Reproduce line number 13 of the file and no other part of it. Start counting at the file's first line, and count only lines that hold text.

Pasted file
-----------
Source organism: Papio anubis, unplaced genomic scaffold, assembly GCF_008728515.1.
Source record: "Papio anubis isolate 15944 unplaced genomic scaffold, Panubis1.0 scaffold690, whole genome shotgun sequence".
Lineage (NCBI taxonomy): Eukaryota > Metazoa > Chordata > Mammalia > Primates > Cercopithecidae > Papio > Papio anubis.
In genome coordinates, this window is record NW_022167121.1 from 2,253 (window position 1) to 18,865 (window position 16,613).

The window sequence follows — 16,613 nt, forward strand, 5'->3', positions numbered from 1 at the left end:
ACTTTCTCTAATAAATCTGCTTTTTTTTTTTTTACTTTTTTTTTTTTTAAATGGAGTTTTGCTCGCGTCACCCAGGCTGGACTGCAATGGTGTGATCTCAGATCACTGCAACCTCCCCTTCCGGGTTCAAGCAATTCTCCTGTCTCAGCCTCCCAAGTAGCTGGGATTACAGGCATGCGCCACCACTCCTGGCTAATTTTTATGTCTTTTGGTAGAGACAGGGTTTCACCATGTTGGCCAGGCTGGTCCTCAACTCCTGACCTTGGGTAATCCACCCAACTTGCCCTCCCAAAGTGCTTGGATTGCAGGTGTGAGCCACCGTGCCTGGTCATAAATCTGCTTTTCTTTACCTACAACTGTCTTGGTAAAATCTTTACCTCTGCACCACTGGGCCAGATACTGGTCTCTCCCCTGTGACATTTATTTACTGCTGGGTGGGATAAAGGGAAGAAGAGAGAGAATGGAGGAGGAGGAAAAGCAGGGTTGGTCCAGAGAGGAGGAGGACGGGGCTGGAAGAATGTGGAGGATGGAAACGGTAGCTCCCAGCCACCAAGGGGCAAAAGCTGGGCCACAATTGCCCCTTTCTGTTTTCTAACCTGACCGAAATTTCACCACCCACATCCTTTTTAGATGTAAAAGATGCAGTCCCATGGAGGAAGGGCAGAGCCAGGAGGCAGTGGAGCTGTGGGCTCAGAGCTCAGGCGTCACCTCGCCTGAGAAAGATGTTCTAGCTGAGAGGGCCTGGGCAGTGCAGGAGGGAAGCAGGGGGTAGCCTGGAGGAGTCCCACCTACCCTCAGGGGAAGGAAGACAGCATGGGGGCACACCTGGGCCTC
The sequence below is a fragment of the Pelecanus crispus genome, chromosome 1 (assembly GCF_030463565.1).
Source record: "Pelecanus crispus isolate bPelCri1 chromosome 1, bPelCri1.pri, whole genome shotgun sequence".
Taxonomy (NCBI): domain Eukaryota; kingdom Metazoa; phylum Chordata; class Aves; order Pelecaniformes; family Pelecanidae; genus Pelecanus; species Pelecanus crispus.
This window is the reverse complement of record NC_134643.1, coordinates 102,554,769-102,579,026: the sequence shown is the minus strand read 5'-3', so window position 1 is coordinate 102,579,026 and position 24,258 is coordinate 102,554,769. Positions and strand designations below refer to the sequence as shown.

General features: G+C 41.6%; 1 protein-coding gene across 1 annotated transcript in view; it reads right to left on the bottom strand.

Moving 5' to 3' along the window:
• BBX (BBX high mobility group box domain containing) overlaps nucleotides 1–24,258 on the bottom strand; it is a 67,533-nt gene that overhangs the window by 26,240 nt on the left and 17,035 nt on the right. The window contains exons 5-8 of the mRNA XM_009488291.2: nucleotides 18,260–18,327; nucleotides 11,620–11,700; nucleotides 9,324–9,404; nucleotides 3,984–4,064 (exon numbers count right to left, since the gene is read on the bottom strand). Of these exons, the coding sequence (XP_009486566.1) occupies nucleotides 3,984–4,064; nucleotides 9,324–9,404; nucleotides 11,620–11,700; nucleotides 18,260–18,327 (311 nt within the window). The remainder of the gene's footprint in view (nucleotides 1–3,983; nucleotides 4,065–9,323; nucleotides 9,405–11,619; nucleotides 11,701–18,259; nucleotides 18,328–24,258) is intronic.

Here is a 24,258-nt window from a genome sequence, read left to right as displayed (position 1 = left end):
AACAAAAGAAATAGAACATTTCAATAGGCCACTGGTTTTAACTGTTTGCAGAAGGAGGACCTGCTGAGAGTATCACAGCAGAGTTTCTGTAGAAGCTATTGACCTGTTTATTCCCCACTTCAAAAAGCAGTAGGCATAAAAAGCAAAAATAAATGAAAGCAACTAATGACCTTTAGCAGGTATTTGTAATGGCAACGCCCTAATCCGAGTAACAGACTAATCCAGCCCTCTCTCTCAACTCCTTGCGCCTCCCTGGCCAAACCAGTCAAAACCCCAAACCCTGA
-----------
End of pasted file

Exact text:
• BBX (BBX high mobility group box domain containing) overlaps nucleotides 1–24,258 on the bottom strand; it is a 67,533-nt gene that overhangs the window by 26,240 nt on the left and 17,035 nt on the right. The window contains exons 5-8 of the mRNA XM_009488291.2: nucleotides 18,260–18,327; nucleotides 11,620–11,700; nucleotides 9,324–9,404; nucleotides 3,984–4,064 (exon numbers count right to left, since the gene is read on the bottom strand). Of these exons, the coding sequence (XP_009486566.1) occupies nucleotides 3,984–4,064; nucleotides 9,324–9,404; nucleotides 11,620–11,700; nucleotides 18,260–18,327 (311 nt within the window). The remainder of the gene's footprint in view (nucleotides 1–3,983; nucleotides 4,065–9,323; nucleotides 9,405–11,619; nucleotides 11,701–18,259; nucleotides 18,328–24,258) is intronic.